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A New Game Plan

Eau Claire hopes to be a sports-tourism all-star

Tom Giffey, photos by Andrea Paulseth |

Spectator's eye the action at last year's U.S. National Kubb Championship in Eau Claire.
Spectator's eye the action at last year's U.S. National Kubb Championship in Eau Claire.

Nationwide, such “grassroots” sports tourism is worth an estimated $8.7 billion annually.

The Chippewa Valley is already a reliable player when it comes to sports tourism, but some extra effort can help propel it into MVP territory. That’s the message offered by a consultant hired by Visit Eau Claire and the Eau Claire Sports Commission to assess and improve the economic impact of sporting events in Eau Claire.

Scores of athletic tourneys – from summer soccer and softball to winter ski jumping and curling – already bring thousands of visitors (and their wallets) to the region annually. That’s good for their trophy cases back home, but it’s also good for hotels, restaurants, and other businesses right here. And because Eau Claire lacks a major event center to host conventions and big sporting events – sorry, we won’t see a Super Bowl or a Final Four game here – “the grassroots stuff has to be a priority,” explained Jon Schmieder, CEO of the Phoenix-based Huddle Up Group, which prepared a report on sports tourism which was publicly presented Jan. 15.  

Nationwide, such “grassroots” sports tourism is worth an estimated $8.7 billion annually. Linda John, executive director of Visit Eau Claire, said no one has calculated the specific economic impact in the Chippewa Valley, but she estimates three times as much tourism is generated locally by sporting events than by meetings and conventions.

Schmieder said the Valley looks much like other similar-sized communities around the country in terms of the kinds of sports events it hosts – with certain exceptions: “You do stand out in the sense that the ones you do have aren’t bat-and-ball sports,” he said. Events such as the homegrown U.S. National Kubb Tournament and the Silver Mine Invitational ski jumping tournament set the Eau Claire area apart, Schmieder says, and are something the region can build on as a destination for such out-of-the-mainstream sporting events. As the report notes, fostering more of these “community ‘owned’ championships (means) the sports commission won’t have to rely as much on bid-in events to fulfill its sports tourism mission.”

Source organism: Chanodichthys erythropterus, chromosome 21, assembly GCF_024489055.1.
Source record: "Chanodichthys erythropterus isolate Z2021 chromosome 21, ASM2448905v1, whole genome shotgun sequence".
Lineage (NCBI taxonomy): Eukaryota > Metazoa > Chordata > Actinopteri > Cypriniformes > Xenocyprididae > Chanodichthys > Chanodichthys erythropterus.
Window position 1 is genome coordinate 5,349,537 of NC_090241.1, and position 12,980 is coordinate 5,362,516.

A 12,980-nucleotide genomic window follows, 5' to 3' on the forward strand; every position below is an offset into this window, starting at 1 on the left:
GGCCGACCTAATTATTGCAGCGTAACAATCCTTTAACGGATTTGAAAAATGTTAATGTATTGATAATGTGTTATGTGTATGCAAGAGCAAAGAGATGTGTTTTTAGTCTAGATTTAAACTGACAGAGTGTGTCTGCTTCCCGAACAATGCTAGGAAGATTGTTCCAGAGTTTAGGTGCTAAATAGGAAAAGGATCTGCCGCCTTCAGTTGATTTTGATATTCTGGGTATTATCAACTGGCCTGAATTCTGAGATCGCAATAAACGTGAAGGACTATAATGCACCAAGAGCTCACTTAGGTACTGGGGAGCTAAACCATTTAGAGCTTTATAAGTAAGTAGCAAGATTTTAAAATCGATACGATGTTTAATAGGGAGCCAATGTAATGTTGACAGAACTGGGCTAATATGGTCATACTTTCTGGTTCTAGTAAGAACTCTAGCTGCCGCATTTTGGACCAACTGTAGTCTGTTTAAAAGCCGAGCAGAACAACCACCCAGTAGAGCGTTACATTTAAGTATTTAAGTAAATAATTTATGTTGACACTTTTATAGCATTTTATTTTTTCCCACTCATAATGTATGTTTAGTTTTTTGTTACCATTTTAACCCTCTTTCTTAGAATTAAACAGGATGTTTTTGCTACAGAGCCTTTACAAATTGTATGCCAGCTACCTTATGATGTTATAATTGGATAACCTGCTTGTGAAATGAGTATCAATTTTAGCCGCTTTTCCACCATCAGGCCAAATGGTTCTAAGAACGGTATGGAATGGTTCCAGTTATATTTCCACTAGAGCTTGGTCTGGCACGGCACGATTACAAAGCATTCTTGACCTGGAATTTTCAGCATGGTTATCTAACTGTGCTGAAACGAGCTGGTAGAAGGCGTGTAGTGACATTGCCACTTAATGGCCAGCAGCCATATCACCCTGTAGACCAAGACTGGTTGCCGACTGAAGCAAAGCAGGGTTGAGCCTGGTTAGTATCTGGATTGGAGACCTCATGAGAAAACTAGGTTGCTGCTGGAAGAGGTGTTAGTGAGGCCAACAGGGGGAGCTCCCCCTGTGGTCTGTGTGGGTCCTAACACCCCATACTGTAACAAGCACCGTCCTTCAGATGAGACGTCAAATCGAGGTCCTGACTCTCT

The report offers four major recommendations – consider them a training regimen – for local sports tourism planning. First, the region should create a sports and venue “master plan,” especially considering the fact that some big new venues are under development. (Among them is UW-Eau Claire’s planned County Materials Event and Recreation Complex on Menomonie Street, which would replace Zorn Arena and may include a facility shared with the Eau Claire YMCA.) Second, it should focus on upgrading and expanding venues, including the Carson Park football field and the Silver Mine ski jump, as well as adding more indoor facilities. Third, sports tourism planning should empower local promoters, helping them build on existing successes such as the Eau Claire United Soccer Tournament and the Silver Mine Invitational. Finally, the work of the sports commission – an independent entity under the Visit Eau Claire umbrella – should be boosted with better branding and funding efforts.

John, Visit Eau Claire’s executive director, said the local team is ready to hit the field with these recommendations. “We just have the sense that, if certain things happen, venue-wise or otherwise, we could go to the next level,” she said.